- A meat thermometer placed into the thigh should read 165–170 degrees F, and any juices should run clear. Roast the turkey for a further 75–90 minutes, basting once or twice (not pink). If the turkey is cooking unevenly during this time, turn the turkey pan 180 degrees. To prevent it from burning, cover the top of the turkey with a large piece of foil if it begins to grow too black on top.
- After removing the turkey from the oven, give it 15 minutes to rest while it is loosely wrapped with foil. After this initial resting period, move the turkey to a chopping board or serving platter while keeping it covered in foil.
- Any burnt residue or contaminants should be removed from the roasting pan using a slotted spoon. After that, remove the onions and giblets and put them in a blender. If you don’t like giblets, you can also shred the neck flesh and put it in the blender, but you may also just serve the neck with the turkey if you want. The residual fat and pan juices should be poured into a sizable gravy separator and put aside.
- The gravy needs to be made now. If using, the neck meat or giblets should be thoroughly blended with the onions. Add the turkey fat to a pan over medium heat. A quarter cup of fat is the recommended amount. If not, add enough butter to make up about 1/4 cup of the fat.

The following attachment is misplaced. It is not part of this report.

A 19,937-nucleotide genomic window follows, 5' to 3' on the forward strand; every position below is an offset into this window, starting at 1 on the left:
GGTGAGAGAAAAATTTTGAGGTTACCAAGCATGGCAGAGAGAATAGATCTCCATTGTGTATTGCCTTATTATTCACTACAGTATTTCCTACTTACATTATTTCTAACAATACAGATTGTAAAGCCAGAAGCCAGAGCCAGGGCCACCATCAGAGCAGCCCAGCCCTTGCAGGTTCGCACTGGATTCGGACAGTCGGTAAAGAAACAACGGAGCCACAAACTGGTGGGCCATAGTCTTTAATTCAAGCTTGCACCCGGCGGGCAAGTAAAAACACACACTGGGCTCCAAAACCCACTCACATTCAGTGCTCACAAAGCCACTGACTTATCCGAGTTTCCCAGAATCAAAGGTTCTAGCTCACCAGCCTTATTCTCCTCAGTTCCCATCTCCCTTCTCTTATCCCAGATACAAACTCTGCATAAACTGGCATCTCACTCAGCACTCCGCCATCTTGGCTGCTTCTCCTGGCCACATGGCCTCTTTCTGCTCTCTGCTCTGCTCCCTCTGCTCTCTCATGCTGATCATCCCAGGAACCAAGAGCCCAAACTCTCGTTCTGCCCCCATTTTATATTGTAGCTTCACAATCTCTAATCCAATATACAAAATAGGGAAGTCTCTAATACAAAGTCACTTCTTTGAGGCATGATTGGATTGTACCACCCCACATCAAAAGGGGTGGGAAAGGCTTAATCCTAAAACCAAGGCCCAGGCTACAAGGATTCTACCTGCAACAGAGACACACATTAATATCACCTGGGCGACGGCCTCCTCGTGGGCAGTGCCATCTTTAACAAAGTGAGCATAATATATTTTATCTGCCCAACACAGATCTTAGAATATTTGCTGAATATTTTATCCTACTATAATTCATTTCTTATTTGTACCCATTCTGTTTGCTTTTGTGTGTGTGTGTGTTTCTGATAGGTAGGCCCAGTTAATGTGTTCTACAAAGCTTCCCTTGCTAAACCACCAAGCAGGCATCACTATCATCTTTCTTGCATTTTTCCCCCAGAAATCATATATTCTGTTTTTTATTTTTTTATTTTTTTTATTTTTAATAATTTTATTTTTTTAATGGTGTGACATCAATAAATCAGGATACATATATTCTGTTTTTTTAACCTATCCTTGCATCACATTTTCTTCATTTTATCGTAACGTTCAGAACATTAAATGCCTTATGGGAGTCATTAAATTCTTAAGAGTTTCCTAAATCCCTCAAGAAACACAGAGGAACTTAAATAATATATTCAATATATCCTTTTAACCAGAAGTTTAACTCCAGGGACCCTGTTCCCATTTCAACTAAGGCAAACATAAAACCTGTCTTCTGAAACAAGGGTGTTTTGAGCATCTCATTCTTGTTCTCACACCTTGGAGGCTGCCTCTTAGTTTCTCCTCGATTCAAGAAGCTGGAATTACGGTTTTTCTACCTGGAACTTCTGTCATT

- To make a roux, whisk in 1/4 cup of all-purpose flour, and simmer while whisking for about 3 minutes. To avoid burning, lower the heat as necessary.
- Add the paprika, the mixture from the blender, and the roasting pan juices while whisking. There is no exact science to making gravy; the amount you prepare will depend on how thick or thin you like. If the gravy still appears too thick, add more chicken stock until it achieves the desired consistency. While constantly whisking, let the gravy simmer for another two minutes.
- Add the dark soy sauce at this point. The main purpose of this component is for color; I use however much is necessary to achieve the desired rich hue. To taste, add salt and pepper to the gravy.
- Your turkey should be totally rested by this point. The turkey should be carved, and gravy should be served separately.